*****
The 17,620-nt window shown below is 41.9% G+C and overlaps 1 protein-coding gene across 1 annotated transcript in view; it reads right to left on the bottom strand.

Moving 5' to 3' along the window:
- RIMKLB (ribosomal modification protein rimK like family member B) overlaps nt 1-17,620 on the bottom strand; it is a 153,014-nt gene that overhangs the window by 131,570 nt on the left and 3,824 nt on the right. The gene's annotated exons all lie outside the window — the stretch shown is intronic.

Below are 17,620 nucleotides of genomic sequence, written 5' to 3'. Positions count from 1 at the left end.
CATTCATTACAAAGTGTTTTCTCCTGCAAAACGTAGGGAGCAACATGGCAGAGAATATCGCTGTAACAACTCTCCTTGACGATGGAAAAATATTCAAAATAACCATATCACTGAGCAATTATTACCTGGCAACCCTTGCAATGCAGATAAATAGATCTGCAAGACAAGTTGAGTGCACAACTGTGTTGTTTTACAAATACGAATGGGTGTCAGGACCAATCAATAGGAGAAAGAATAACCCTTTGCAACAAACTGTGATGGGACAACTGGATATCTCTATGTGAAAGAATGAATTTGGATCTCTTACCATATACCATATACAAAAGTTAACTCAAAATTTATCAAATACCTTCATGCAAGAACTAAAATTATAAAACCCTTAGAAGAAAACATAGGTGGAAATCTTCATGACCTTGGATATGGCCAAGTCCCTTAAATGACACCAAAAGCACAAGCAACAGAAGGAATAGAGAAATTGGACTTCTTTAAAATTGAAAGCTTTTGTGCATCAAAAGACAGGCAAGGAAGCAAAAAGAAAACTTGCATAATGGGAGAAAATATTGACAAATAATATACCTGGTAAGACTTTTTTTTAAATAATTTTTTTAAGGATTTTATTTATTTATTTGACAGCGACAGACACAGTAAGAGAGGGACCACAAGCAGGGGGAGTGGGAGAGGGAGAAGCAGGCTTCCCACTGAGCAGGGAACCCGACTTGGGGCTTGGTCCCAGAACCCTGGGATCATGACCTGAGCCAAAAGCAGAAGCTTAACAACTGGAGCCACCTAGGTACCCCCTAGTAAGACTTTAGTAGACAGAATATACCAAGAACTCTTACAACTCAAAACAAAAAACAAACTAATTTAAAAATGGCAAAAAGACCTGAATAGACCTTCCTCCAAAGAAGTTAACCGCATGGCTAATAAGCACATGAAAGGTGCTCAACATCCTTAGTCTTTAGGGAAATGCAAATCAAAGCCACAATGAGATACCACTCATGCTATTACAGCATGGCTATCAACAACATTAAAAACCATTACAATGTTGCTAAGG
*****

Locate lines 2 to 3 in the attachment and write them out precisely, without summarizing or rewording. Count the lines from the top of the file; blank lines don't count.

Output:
Moving 5' to 3' along the window:
- RIMKLB (ribosomal modification protein rimK like family member B) overlaps nt 1-17,620 on the bottom strand; it is a 153,014-nt gene that overhangs the window by 131,570 nt on the left and 3,824 nt on the right. The gene's annotated exons all lie outside the window — the stretch shown is intronic.